Victor Davis Hanson on the public schools:
The K-12 public education system is essentially wrecked. No longer can any professor expect an incoming college freshman to know what Okinawa, John Quincy Adams, Shiloh, the Parthenon, the Reformation, John Locke, the Second Amendment, or the Pythagorean Theorem is. An entire American culture, the West itself, its ideas and experiences, have simply vanished on the altar of therapy. This upcoming generation knows instead not to judge anyone by absolute standards (but not why so); to remember to say that its own Western culture is no different from, or indeed far worse than, the alternatives; that race, class, and gender are, well, important in some vague sense; that global warming is manmade and very soon will kill us all; that we must have hope and change of some undefined sort; that AIDs is no more a homosexual- than a heterosexual-prone disease; and that the following things and people for some reason must be bad, or at least must in public company be said to be bad (in no particular order): Wal-Mart, cowboys, the Vietnam War, oil companies, coal plants, nuclear power, George Bush, chemicals, leather, guns, states like Utah and Kansas, Sarah Palin, vans and SUVs.
He's absolutely right. During a discussion immediately after 9/11, my college students weren't able to articulate how we were any different from the Islamic terrorists. Another student couldn't distinguish between the rights of humans and the "rights" of animals. A little girl recently told my teen daughter that "Christopher Columbus was a very bad man", and another little boy was overheard saying, "The earth is ugly and getting uglier!!!" Just a few off-the-cuff examples; I'm sure you can provide many more of your own.
Another paragraph from the same article on what would help save the public schools:
Four years of high-school Latin would dramatically arrest the decline in American education. In particular, such instruction would do more for minority youths than all the ‘role model’ diversity sermons on Harriet Tubman, Malcolm X, Montezuma, and Caesar Chavez put together. Nothing so enriches the vocabulary, so instructs about English grammar and syntax, so creates a discipline of the mind, an elegance of expression, and serves as a gateway to the thinking and values of Western civilization as mastery of a page of Virgil or Livy (except perhaps Sophocles’s Antigone in Greek or Thucydides’ dialogue at Melos). After some 20 years of teaching mostly minority youth Greek, Latin, and ancient history and literature in translation (1984-2004), I came to the unfortunate conclusion that ethnic studies, women studies—indeed, anything “studies”— were perhaps the fruits of some evil plot dreamed up by illiberal white separatists to ensure that poor minority students in the public schools and universities were offered only a third-rate education. [Emphasis added.]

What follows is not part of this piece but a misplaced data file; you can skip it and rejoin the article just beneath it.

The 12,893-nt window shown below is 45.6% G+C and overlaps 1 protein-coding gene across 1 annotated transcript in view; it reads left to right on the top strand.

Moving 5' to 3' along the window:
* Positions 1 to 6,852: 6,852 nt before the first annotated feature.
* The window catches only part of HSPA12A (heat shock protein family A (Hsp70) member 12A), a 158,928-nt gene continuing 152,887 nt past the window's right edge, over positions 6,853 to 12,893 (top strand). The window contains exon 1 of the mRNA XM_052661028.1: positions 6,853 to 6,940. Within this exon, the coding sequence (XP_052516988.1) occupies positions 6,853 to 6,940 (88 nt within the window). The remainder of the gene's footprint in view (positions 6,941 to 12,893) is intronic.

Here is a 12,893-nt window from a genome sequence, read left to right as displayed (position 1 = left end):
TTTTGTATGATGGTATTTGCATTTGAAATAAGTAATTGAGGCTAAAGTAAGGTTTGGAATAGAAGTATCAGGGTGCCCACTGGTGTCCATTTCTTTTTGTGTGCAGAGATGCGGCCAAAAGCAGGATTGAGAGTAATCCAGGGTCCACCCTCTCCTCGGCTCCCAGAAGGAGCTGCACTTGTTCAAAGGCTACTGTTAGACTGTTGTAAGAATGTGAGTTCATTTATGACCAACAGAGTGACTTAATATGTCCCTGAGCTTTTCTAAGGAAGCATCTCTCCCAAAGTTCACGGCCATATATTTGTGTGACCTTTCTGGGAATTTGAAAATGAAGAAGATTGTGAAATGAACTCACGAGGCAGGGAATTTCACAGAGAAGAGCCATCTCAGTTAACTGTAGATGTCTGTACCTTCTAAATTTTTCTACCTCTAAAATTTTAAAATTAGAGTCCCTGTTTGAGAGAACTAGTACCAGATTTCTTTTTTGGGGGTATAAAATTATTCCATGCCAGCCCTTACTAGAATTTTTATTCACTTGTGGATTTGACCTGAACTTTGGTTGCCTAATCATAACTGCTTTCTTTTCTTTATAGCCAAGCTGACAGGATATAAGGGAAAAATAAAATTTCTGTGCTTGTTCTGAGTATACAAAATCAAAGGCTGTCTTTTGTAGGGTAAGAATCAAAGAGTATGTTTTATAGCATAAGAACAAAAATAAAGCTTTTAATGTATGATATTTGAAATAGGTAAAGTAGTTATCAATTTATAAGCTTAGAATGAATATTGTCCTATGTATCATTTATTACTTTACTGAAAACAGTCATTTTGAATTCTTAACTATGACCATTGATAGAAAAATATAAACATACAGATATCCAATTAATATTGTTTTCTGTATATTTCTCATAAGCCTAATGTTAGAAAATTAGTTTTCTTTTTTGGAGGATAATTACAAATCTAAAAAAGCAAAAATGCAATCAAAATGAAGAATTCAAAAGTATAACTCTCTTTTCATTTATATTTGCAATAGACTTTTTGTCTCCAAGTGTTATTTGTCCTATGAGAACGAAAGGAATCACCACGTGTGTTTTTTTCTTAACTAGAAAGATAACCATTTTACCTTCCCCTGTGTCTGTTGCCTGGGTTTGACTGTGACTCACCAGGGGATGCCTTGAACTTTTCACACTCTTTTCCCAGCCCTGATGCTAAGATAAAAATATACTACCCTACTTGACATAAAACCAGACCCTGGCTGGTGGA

I agree. Virtually all of the homeschoolers I know teach their children Latin. It's a touchstone to the past, to the foundations of our civilization. Besides that, it's the language of our Church.
So, again: It's not the teachers who are the problem in public schools (with the exception of the lousy ones, but you find that in all professions). It's the curriculum.
Previous posts on this topic:
11/05: "Today" (initial comments)11/19: "Public Schools: 'Take your kids out immediately'"
11/19: "Public Schools: Part II"
11/23: "Public Schools: Part III"